’m just going to be honest and admit that I really don’t have the best time-management skills. Though I’m convinced Spanish essays only take an hour to write, three hours later I am inevitably still sitting at my computer and cursing my inability to conjugate verbs into the subjunctive. At the same time, I definitely do not have the worst timemanagement skills in Tufts history. Take, for example, the Jumbos who believed it would take just two weeks to construct a golf course on the current site of South Hall. Well, surprise! Construction took a lot longer than two weeks. When golf first arrived at Tufts in the late 1800s, the men’s and women’s golf teams practiced at courses quite far from campus. Eventually, the men’s golf team decided that the commute was not worth its time. In the fall of 1923, a group of Jumbo golfers proposed to outfit Tufts with a six-hole golf course to be built by students. And, to make construction even more fun, students were divided into teams and promised an unspecified prize upon the course’s completion. President John Albert Cousens ardently supported the students’ initiative and even put them in touch with a renowned golf-course architect. As plans to break ground on the course got underway, a veritable wave of golf-mania swept campus. Those organizing the project issued a gung-ho statement in the Tufts Weekly claiming that the course would be finished in two weeks and ready for the end of the fall semester. At first, it actually seemed as if that old Jumbo can-do spirit would propel the project toward an early completion. But this project wasn’t just about scattering some grass seeds and filling a few sand traps; rather, the construction of the golf course required intense physical labor. What, you might ask, kept students motivated during long days of digging and hauling stones? One student interviewed by the Weekly reminded fellow Jumbos that “with just a little more whole hearted support … we’ll soon be stepping out in our checkered golf socks.” The Weekly also highlighted a group of students who “conceived the happy idea of making a good-sized box of fudge and sending it down [to the student workers].” The project also allowed for quality time with the many professors who flocked to work alongside their students and contribute to the effort. Between the fashionable footwear, fudge and improved faculty-student relations, what could have possibly gone wrong? For starters, it appears that the golf team members in charge of the project weren’t necessarily the kindest leaders. A month and half after construction began, one of the organizers updated the Weekly by stating, “The work on the golf course is slowly nearing completion … [and] can be done if every delinquent will put in one afternoon’s work.” First of all, it isn’t very nice to call your classmates “delinquents.” And second, I think the golf team might have been a little too idealistic. If there’s one thing I’ve learned from spending time in the archives, it’s that college students have been pretty consistently lazy over the last century-and-a-half. Even with the leaders’ constant claims of a “mythical prize” for the winning student team, it’s quite understandable that students grew bored of digging up rocks for six weeks. Although it took longer than the initial estimate of two weeks, Tufts’ golf course was completed a year later in time for the fall 1924 golf season. The Weekly described the course on opening day in the following fashion: “The weather was perfect. The rolling fairways, the level greens with their red flags flying, and the sight of groups of men carrying golf bags … was enough to give every golfer a real thrill.” I know South Hall is sort of important because it houses hundreds of students, and I don’t actually know how to golf, but it’s time for Tufts to reclaim its status as a golferfriendly university.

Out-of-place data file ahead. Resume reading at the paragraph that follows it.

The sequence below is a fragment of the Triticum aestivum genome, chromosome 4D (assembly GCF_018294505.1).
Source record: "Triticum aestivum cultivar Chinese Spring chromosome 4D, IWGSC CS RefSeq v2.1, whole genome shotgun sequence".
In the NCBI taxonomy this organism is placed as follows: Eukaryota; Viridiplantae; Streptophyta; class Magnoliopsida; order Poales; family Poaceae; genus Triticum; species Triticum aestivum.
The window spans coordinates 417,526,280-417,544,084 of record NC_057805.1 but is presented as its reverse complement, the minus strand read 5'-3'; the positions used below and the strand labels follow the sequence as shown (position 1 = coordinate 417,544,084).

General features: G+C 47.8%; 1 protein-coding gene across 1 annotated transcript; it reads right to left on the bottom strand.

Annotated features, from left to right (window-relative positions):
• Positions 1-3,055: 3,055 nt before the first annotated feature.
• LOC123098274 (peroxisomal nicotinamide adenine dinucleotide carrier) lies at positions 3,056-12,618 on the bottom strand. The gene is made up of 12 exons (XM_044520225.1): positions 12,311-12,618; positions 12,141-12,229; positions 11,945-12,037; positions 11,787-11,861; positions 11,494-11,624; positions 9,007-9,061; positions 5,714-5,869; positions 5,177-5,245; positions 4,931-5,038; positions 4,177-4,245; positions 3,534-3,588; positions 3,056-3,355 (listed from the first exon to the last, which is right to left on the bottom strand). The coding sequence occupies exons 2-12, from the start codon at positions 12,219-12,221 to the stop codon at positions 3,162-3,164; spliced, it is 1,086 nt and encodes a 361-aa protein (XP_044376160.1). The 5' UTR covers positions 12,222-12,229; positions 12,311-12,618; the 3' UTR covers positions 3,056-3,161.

Alanna Tuller is a sophomore majoring in English and Spanish. She can be reached at